David Mamet Revisits ‘Chicago’ in New Book

Pulitzer Prize-winning playwright, director and screenwriter David Mamet (“Glengarry Glen Ross”) has led a storied and occasionally controversial career for 50 years.

Now the Chicago native has written his first novel in more than two decades – appropriately titled, “Chicago.” It’s a tale of love, loss, murder and mystery against the backdrop of Al Capone, bootlegging and gun running in prohibition-era Chicago. The Chicago Tribune says the book belongs on your shelf of classic Chicago novels.

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Mamet joins us to discuss his new book. You can also read an excerpt of the book here.

Video: David Mamet spins a wild story of how Clarence Darrow bribed the judge in the Leopold and Loeb case.

Below, an excerpt from “Chicago.”

Parlow and Mike sat quiet in the duck blind. A camouflage screen of marsh grass and twigs had been set before them; the blind itself was five feet deep, dug into the soft earth, and lined with discarded lumber. The day was dry, and the blind was dry.

Parlow and Mike half-rested against the blind’s lip. Parlow was by far the better hunter; Mike came for the company and a day in the air. Parlow faced west, and Mike east. The wind was out of the west, but the chances were even: they might come in on the wind, or they might turn into the wind to land. Fifteen decoys bobbed in the marsh before them. “No, they might come from anywhere,” Mike thought. It was a joy for him to be in the winter sun.

“I am jealous, yes, of others’ success,” Parlow said, “but I never envied anyone’s achievement.”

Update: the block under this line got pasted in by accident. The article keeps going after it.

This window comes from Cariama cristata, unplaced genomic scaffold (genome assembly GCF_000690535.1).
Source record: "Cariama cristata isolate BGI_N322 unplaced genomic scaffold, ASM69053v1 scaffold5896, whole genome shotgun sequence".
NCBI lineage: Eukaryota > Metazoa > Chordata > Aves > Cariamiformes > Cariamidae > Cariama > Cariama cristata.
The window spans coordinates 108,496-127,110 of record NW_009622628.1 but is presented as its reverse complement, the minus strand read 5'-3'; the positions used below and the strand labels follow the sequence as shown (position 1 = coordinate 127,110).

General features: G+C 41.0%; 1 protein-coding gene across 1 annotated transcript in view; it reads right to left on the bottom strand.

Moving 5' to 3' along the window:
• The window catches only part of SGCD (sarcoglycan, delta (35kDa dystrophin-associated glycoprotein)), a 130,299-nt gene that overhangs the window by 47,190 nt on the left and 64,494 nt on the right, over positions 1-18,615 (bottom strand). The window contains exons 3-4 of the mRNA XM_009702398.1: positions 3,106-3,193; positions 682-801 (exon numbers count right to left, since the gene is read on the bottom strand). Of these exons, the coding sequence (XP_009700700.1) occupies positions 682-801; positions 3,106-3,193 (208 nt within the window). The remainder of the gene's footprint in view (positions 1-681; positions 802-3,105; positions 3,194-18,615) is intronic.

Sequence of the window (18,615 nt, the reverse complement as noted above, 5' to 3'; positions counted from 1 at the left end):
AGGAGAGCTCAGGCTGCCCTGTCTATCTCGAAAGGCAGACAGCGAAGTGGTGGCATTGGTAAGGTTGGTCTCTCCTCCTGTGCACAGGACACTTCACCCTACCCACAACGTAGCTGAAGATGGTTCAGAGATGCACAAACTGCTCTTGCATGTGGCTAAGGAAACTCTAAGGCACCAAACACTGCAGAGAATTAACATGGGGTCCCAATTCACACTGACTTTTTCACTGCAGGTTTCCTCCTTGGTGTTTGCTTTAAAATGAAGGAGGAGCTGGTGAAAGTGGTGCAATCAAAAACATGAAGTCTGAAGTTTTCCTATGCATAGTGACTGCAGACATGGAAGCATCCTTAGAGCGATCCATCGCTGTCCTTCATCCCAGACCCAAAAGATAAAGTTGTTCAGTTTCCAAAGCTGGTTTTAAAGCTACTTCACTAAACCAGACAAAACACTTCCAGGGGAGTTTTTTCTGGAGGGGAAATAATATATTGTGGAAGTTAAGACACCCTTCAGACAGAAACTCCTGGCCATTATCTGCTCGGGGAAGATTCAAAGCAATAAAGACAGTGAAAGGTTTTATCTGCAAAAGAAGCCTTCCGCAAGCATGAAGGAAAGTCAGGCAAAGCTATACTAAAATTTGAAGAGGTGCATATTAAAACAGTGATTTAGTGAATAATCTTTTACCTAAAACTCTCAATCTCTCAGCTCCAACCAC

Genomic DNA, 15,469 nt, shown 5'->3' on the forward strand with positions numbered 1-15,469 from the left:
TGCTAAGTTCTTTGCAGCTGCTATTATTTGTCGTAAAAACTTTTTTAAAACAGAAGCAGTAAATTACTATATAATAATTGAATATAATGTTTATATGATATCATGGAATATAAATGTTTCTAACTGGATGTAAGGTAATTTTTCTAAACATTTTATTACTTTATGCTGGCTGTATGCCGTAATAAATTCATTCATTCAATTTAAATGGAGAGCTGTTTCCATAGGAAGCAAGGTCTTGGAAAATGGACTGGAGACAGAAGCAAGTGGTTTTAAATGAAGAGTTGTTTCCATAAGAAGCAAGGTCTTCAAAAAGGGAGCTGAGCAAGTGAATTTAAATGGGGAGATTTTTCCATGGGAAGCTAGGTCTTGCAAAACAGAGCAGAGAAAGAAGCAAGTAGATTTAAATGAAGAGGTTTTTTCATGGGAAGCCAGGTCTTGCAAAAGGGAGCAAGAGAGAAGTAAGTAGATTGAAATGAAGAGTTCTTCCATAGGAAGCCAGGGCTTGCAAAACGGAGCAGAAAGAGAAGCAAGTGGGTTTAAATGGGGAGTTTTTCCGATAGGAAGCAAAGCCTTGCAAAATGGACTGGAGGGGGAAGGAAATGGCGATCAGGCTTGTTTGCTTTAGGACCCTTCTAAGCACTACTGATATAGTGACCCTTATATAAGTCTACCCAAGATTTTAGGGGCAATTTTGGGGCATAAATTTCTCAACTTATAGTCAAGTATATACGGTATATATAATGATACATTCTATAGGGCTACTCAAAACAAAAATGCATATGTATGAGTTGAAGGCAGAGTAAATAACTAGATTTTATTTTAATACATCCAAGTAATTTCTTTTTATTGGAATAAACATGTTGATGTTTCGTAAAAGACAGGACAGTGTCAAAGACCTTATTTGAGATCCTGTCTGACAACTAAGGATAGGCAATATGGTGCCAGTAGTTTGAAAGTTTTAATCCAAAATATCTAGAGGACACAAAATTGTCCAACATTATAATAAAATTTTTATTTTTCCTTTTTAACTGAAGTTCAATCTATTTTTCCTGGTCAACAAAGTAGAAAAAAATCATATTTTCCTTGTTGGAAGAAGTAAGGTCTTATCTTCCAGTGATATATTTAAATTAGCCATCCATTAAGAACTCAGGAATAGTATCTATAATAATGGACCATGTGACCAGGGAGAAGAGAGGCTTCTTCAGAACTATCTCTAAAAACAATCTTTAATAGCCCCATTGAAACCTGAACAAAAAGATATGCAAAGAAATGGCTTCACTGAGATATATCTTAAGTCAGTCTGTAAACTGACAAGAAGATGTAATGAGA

“Uh-huh,” Mike said.

“Some swine made more money than I,” Parlow said. “Sold a story to Harper’s, fooled a critic—there are those,” he said, “who fall with the right side up, and, thereverafter, whoever sees them, thinks, that fella looks like ‘Heads.’ You know them names. Edmond Harper Gaines, Lucille Brandt Williams, anybody with three names. Read the review, choke down the prose, of what in the world was the Reading Public thinking?

“No, it’s not impossible that culture is a field. Of good or bad potential, but capable, presumably, of bringing forth some fruit. What does it require to promote growth . . . ?”

“Shit,” Mike said.

“It requires manure,” Parlow said, “animal or vegetable.”

“Write it up for the Little Review,” Mike said.

“I sent them my article on the Prairie school of architecture,” Parlow said.


“They wrote they were considering it, and I found myself ashamed. But fuck it; it all comes from the Japanese. Those who have seen that Land of Cherry Blossoms; who have inhaled the mixed, suggestive fragrances of that ancient land; for those, e’en the unquenchable longing to return is small price to pay for having witnessed it.”

“The longing to return could, conceivably, be quenched if you got on a fucking boat,” Mike said.

“Who’s got the time?” Parlow said. “And then there’s seasickness.”

“What did you like best about Japan?” Mike asked.

“Diminutive women, reasonably priced,” Parlow said. “What makes the world go round? The world’s like a hamster wheel, revolves as the motive force runs against it. The world goes around, as everyone is running in the wrong direction.”

“And, of course, over there,” Mike said, “they’ve got the direction wrong.”

“What a terrible thing to say,” Parlow said. “Why would their direction be wrong?”

“Because they’re in the Southern Hemisphere,” Mike said.

“Japan,” Parlow said, “lies in the same latitude as Cleveland. Didn’t you read my book?

“That fucking book, speaking of envy, was on the short short list for a Most Prestigious Literary Prize,” Parlow said.

“What impeded your reception of it? Evil forces?” Mike said.

“I attribute the injustice to a public gorged on accounts of the fire, the earthquake, the waterspout, and the tidal wave, now grown inured, and uninterested in the mundane but necessary work of reconstruction,” Parlow said.

“You should have come home sooner,” Mike said.

“My God, you’re right,” Parlow said.

From the book CHICAGO by David Mamet. Copyright (c) 2018 by David Mamet. Custom House/HarperCollins Publishers. Reprinted by permission.

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